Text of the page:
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Google ups investment to improve Hawaiian internet infrastructure

Hawaii receives major financial fillip from Google to develop critical internet infrastructure across the state, connecting to Japan and mainland US

In a move that is being described as a “transformative” investment in the Pacific Island state’s digital infrastructure, Connect Kākou, Hawaii’s high-speed internet initiative, and Google have unveiled plans for the construction of a $1bn project to create new fibre-optic internet subsea cables.

Connect Kākou is designed to ensure people from all walks of life in Hawaii have reliable and affordable access to high-speed internet. The state initiative believes access to quality healthcare, education, government, jobs and social connection are all dependent on reliable connections to the internet, yet nearly one in 10 households in Hawaii do not have connectivity. 

Hawaii’s internet connectivity is reliant on three main undersea cables, with two of the cables nearing the end of their operational lifespans. The new cables will connect Hawaii with Japan, the continental US, the Commonwealth of the Northern Mariana Islands (CNMI), and Guam. These new transpacific routes are expected to enhance internet reliability and connectivity for users in the Pacific Islands and around the world.

The Tabua cable will help to connect Hawaii with the continental US, Fiji and Australia, improving Hawaii’s internet connections in the South Pacific and protecting the islands from internet disruptions. Google’s introduction of the new Taihei cable will help ensure the state has continued connectivity and enhanced bandwidth to and from Japan.

In collaboration with governor Josh Green, MD, lieutenant governor Sylvia Luke launched Connect Kākou with partners from the Hawaii Broadband and Digital Equity Office (HBDEO), the University of Hawaii (UH), the Department of Hawaiian Home Lands (DHHL), and multiple state and county agencies. The initiative is working to ensure people from all walks of life have reliable access to high-speed internet, and have the tools and knowledge to safely and confidently use the internet.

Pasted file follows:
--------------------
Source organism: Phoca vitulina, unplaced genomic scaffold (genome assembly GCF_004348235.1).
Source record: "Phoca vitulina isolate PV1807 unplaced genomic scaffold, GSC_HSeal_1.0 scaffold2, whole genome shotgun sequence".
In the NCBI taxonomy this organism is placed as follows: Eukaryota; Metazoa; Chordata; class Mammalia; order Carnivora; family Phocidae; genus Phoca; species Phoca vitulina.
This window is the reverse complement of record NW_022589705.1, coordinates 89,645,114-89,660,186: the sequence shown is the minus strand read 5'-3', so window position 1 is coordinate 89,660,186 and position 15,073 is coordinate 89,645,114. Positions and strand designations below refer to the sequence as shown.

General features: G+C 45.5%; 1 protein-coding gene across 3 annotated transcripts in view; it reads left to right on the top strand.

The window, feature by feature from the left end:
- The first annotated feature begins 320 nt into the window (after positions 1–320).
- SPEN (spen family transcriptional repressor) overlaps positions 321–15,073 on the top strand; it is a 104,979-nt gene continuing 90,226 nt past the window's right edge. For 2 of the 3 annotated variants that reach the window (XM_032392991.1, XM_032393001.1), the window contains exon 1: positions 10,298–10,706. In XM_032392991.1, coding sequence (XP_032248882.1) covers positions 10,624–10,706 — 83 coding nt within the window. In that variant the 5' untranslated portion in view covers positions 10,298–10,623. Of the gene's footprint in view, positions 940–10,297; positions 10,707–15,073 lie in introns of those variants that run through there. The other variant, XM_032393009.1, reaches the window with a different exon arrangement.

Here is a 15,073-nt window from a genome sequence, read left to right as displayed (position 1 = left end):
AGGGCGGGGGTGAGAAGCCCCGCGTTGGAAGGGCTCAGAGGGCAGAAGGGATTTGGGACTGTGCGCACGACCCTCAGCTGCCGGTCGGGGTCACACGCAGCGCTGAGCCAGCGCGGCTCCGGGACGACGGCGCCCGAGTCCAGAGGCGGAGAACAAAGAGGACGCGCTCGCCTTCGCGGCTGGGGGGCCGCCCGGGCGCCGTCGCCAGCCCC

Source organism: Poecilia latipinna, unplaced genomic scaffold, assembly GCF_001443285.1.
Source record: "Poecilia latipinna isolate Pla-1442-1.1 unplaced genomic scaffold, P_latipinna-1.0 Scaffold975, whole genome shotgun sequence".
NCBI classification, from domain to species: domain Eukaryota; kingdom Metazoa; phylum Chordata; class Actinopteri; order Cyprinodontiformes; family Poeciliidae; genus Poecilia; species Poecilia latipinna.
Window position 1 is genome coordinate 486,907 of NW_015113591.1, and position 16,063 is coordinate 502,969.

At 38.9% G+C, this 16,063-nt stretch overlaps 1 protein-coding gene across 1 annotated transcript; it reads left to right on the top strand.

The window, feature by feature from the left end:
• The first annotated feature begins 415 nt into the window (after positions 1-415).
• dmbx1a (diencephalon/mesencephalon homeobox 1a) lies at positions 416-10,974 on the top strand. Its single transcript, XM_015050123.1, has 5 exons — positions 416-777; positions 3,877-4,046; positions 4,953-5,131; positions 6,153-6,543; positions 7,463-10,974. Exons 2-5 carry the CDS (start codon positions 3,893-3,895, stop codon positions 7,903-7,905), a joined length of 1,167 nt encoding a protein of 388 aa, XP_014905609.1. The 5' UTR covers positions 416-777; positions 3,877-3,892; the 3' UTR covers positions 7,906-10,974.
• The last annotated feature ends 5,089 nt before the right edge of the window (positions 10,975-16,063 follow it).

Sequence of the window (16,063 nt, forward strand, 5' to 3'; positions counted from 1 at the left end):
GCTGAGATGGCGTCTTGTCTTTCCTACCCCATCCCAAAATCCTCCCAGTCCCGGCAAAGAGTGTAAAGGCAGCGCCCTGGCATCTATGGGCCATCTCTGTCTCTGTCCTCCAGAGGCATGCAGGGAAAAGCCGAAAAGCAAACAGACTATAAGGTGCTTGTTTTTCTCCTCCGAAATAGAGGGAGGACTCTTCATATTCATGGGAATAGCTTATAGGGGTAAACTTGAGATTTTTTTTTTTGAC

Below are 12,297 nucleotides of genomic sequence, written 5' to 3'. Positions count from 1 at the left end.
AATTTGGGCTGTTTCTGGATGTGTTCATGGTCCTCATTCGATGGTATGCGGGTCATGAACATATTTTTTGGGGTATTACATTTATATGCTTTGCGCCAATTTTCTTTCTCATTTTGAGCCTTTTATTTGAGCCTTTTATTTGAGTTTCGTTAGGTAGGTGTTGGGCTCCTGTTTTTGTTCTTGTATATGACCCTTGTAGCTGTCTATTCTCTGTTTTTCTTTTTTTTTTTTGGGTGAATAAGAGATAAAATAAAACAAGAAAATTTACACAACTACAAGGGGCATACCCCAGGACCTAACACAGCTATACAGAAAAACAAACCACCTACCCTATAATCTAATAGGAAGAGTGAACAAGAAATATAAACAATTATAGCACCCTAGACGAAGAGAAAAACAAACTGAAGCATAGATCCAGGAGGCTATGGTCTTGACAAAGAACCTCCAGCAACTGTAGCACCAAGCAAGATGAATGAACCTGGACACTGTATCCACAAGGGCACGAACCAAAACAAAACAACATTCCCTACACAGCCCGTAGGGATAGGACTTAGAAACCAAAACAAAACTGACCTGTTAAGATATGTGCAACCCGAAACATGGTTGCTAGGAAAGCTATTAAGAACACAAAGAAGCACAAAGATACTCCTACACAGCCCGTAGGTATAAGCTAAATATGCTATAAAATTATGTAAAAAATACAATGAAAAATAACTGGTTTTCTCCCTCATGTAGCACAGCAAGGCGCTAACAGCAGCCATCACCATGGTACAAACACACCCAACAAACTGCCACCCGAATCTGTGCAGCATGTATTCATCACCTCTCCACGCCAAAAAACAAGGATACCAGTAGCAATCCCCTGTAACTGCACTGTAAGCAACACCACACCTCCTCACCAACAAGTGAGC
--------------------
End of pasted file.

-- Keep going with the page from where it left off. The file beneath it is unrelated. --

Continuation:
In addition to Google’s commitment, Hawaii is on track to receive a historic investment of more than $320m in federal funding over the next five years to build critical internet infrastructure across the state and increase digital literacy and equity. In March 2024, Hawaii’s Digital Equity Plan was approved by the federal government, a major step towards prioritising federal funding for the development of digital equity projects and programmes.

“We are truly grateful for Google’s transformative investment in our state’s digital infrastructure,” said Luke, leader of Connect Kākou. “These undersea cables are our foundation for connecting with the world, and the introduction of the Taihei and Tabua projects are a key to Connect Kākou’s efforts. Just how we need multiple roads to get in and out of different areas, we need these pathways to ensure that everyone can get online, stay online and thrive.”

“We are pleased to work with Lt. Gov. Luke, Connect Kākou and several telecommunications partners on the Pacific Connect initiative to bolster digital connectivity, improve internet affordability, and internet resilience for residents across Hawaii, Japan and the South Pacific,” added Google Asia Pacific director Benji Robinson.

“We’ve seen the transformative impact that subsea cables can bring to the places where they land. As the world increasingly relies on data, streaming, e-commerce and other daily internet activities, investments like these are crucial to maintaining global connectivity.”

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